During a recent visit to Oak Island, NC, we could see Old Baldy, the lighthouse on Bald Head Island, in a distance. We have fond memories of our 2008 visit to the island. Read on for the story published August 24, 2008, in the Boston Globe.

Old Baldy, or the Bald Head Island Lighthouse is the oldest lighthouse in N.C.

BALD HEAD ISLAND, N.C. – Golf carts glided by as our small group stood by the road listening to Maureen Dewire, our guide, play one of her favorite songs: the high-pitched call of the painted bunting. She aimed her iPod with attached speaker toward where she thought one of the brightly colored birds was perched.

“Let’s see if we can get his attention,” she said.

The bird answered back, and she spotted him high up on a newly leafing limb. “They’re here all summer, but you don’t see them because the males stop singing by late July,” Dewire, 30, said of the painted buntings, which winter in South Florida, Cuba, and the Bahamas.

Maureen Dewire (on left) gets attention of painted bunting with bird sounds on iPod

The painted bunting’s rainbow of colors – red chest, blue head, green back – make it arguably North America’s most spectacular songbird. That’s according to the National Audubon Society. Myself, I had never heard of them until the day before, when I arrived. Bald Head Island’s maritime forest preserve has one of the country’s largest populations of breeding buntings, so I decided I had to see one.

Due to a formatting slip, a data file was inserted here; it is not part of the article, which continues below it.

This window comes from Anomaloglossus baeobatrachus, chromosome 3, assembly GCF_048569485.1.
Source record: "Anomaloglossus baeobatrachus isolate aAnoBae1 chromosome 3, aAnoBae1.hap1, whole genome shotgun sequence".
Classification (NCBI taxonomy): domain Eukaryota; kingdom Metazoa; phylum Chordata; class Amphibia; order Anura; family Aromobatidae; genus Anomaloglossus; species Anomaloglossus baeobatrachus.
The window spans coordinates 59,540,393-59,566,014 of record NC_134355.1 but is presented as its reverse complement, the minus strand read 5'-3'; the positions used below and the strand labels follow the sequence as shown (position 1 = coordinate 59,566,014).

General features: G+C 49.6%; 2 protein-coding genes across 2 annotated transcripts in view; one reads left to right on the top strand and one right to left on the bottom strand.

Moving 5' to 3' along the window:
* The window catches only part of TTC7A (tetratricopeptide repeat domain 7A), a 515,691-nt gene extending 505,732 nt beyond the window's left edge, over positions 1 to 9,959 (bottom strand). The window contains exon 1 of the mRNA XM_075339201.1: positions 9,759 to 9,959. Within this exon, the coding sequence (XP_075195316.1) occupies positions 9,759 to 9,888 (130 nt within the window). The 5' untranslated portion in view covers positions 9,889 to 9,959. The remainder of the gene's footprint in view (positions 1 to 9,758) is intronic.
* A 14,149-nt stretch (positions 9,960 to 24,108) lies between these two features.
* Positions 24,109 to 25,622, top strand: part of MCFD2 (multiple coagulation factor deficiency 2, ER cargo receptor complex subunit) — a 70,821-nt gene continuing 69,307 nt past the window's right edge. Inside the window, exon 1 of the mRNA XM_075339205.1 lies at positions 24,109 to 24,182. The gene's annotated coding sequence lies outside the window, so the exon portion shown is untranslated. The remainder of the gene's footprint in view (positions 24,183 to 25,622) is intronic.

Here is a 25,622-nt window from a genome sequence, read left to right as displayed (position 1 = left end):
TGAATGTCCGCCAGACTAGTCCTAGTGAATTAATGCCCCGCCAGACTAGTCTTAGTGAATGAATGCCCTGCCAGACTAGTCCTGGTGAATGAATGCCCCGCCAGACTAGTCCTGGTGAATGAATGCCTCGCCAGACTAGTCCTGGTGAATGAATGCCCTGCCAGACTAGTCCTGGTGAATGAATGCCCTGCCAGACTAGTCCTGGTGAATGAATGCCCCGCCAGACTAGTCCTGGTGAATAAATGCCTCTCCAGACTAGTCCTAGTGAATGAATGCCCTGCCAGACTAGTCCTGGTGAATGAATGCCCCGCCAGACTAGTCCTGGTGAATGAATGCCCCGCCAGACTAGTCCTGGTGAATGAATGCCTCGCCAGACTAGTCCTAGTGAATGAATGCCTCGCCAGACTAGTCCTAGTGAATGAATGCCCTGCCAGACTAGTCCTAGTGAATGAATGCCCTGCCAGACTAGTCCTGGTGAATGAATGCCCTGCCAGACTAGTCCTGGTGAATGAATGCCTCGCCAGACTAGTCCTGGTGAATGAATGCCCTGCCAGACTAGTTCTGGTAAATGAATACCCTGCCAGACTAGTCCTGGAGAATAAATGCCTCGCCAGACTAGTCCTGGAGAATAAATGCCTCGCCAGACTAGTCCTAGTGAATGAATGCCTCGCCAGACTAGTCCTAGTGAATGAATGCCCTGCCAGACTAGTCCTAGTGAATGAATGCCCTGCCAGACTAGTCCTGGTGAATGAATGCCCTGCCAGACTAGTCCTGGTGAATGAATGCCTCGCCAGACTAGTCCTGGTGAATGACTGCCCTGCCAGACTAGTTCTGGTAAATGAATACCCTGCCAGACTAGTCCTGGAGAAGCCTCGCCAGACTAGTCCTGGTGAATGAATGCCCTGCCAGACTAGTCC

For years I had ignored this car-free island on the southeast tip of North Carolina because I assumed it was all one big development with a golf course. I was partly right. At the bottom of Smith Island, measuring one mile wide and three miles long, there are some 1,060 homes and condos, and about 1,000 more to come, most being built by Bald Head Island Limited.

But that’s only part of the story. I discovered on a springtime visit that 10,000 of the island’s 12,000 acres have been set aside for conservation. And what is being preserved is worth checking out.

Old boathouse on Bald Head Creek

Our painted bunting sighting came after a two-hour hike filled with natural treasures. We were on the Creek Trail in the Bald Head Woods Coastal Reserve, where you can hear waves crashing on the beach in the distance. The nearly mile-long trail had been cut recently by volunteers and staff at the independent, nonprofit Bald Head Island Conservancy, where Dewire is senior naturalist. The conservancy runs programs year-round, has a gift shop and visitors center, and is raising money to build a barrier-island research facility. It also coordinates the nationally recognized Sea Turtle Protection Program, since the island is an important nesting site from May through October.